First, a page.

All I can say is don't make an issue of it.

 

Net x

Link to comment
Share on other sites

This is interesting....we have exactly the same with a boy in our preschool. He is very determined about it and like some other children mentioned here he points and makes his wishes clear in other ways. As soon as he is out of our room and round the corner his mum tells me that he says "Goodbye Carolyn" to me! We have decided not to make a big issue about it, but it is frustrating at times and his parents are very embarassed about it.

 

Carolyn

Link to comment
Share on other sites

I have also worked with a child who was a selective mute, as soon as she came into the building she would stop talking and she would start again as soon as she was collected. Her mother was worried as she was starting school soon and was concerned about the difficulties she would face. As others have said we treated her as all the other children and they quickly accepted the fact she did not speak. Then one day her mother came with her and said she had some very important news she wanted to tell us, the little girl first told me with her mother present and later repeated her news to her friends, after this she would not stop talking, and again her friends accepted the change in her without question. Although frustrating, I would advise not to push any child to speak but to give opportunities in case they want to.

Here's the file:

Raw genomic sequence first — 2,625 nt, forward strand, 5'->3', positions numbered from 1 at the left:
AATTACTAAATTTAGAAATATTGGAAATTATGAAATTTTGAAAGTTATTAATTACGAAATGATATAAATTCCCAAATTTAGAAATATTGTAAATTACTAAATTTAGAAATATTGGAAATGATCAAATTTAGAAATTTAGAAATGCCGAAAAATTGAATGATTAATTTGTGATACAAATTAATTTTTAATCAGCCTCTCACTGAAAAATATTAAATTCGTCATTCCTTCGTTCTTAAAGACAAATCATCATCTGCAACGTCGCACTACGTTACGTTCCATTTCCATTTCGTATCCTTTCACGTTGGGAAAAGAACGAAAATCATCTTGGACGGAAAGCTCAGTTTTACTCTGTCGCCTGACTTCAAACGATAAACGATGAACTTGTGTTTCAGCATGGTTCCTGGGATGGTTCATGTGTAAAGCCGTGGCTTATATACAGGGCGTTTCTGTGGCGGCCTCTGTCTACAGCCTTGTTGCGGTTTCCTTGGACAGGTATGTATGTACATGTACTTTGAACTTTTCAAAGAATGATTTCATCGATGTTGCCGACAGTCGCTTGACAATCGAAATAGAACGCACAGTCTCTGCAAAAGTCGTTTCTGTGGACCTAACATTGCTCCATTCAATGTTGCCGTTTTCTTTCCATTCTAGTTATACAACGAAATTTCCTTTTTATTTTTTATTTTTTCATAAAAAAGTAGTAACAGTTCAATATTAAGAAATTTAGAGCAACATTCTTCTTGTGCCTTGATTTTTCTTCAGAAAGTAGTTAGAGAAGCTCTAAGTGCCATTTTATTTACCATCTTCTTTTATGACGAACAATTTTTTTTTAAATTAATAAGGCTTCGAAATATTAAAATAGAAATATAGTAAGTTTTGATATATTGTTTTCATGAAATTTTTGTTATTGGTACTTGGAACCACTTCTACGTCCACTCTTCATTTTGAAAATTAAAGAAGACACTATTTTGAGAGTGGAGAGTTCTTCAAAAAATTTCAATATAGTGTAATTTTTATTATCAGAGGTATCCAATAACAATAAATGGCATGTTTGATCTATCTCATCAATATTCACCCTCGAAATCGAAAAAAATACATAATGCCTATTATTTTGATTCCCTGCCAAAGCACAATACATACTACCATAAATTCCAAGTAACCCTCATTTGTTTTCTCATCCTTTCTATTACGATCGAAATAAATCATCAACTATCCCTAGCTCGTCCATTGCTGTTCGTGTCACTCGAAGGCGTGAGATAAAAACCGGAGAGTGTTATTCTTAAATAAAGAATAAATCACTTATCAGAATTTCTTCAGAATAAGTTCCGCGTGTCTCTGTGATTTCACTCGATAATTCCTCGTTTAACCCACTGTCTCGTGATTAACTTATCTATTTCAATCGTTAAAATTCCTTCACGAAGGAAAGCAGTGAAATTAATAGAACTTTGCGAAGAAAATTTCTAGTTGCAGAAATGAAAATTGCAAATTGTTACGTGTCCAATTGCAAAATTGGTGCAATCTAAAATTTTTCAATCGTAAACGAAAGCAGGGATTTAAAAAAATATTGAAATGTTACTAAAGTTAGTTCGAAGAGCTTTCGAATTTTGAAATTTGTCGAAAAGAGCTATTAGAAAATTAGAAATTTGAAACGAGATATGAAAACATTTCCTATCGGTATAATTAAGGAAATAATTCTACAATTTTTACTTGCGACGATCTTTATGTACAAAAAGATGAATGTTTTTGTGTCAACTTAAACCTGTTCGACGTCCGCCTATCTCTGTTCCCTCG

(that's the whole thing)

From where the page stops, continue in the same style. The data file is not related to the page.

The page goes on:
Karen

Link to comment
Share on other sites

Thank you to everyone for the replies! They have reassured me that I am doing the right thing. He is a very bright boy, very independent and always happy to join in activities on a one to one and in a group-just not talking. Does lots of pointing and nodding. The children have just accepted it or not really noticed!

 

Thanks again

Link to comment
Share on other sites

Hi

 

I used to have a child in my pre-school room who was like this too. She wouldn't talk to staff, children or her parents when they were present and her parents had said she didnt speak to her extended family either, just her parents and her sister and then she was loud, infact possibly to loud at home, very challenging.

 

She would occasionally offer one word answers if asked a specific question, but this depended on who asked and who else was present. She would stare at people rather than answer, almost willing them to stop talking to her.

 

Despite this though she seemed a happy child in nursery, enjoyed activities, particularly creative ones and played alongside other children easily. I think she was very intelligent for her age, although lack of speech made assessment difficult.

 

Like everyone else has said it's best to just let him be as he wishes to be but talk to him the same as you would any other child.

 

I did some research into selective mutism and it is often liked to nerves and anxiety, so pushing children like that would only add to the problem.

 

Try not to worry about it, I'm sure your doing a great job, and if he's pinting and nodding at least thats something.

 

Nic x

Link to comment
Share on other sites

Just wanted to let you know that the little boy whispered to me yesterday, whilst we were around the creative table! This carried on for the afternoon. Hoping that this will continue as he feels more comfortable.

Thanks for the advice. :)

Link to comment
Share on other sites

 Share

×
×
  • Create New...

Important Information

We have placed cookies on your device to help make this website better. You can adjust your cookie settings, otherwise we'll assume you're okay to continue. (Privacy Policy)